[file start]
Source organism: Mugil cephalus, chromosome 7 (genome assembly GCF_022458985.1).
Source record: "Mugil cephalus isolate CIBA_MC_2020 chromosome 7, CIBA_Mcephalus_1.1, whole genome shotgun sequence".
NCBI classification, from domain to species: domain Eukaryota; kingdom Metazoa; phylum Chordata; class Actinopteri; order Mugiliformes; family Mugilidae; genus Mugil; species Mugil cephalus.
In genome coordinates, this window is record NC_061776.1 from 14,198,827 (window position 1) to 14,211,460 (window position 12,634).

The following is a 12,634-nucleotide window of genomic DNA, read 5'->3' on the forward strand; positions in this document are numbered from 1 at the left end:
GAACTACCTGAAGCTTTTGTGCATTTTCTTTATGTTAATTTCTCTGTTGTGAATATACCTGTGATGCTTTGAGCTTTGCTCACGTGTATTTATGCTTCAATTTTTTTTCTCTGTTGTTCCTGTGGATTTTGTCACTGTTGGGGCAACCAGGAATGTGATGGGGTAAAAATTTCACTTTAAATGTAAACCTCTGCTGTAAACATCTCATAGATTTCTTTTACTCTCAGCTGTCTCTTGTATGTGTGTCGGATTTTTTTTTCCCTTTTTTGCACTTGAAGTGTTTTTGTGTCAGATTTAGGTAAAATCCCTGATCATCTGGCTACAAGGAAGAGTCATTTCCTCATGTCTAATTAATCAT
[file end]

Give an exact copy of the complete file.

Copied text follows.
Source organism: Mugil cephalus, chromosome 7 (genome assembly GCF_022458985.1).
Source record: "Mugil cephalus isolate CIBA_MC_2020 chromosome 7, CIBA_Mcephalus_1.1, whole genome shotgun sequence".
NCBI classification, from domain to species: domain Eukaryota; kingdom Metazoa; phylum Chordata; class Actinopteri; order Mugiliformes; family Mugilidae; genus Mugil; species Mugil cephalus.
In genome coordinates, this window is record NC_061776.1 from 14,198,827 (window position 1) to 14,211,460 (window position 12,634).

The following is a 12,634-nucleotide window of genomic DNA, read 5'->3' on the forward strand; positions in this document are numbered from 1 at the left end:
GAACTACCTGAAGCTTTTGTGCATTTTCTTTATGTTAATTTCTCTGTTGTGAATATACCTGTGATGCTTTGAGCTTTGCTCACGTGTATTTATGCTTCAATTTTTTTTCTCTGTTGTTCCTGTGGATTTTGTCACTGTTGGGGCAACCAGGAATGTGATGGGGTAAAAATTTCACTTTAAATGTAAACCTCTGCTGTAAACATCTCATAGATTTCTTTTACTCTCAGCTGTCTCTTGTATGTGTGTCGGATTTTTTTTTCCCTTTTTTGCACTTGAAGTGTTTTTGTGTCAGATTTAGGTAAAATCCCTGATCATCTGGCTACAAGGAAGAGTCATTTCCTCATGTCTAATTAATCAT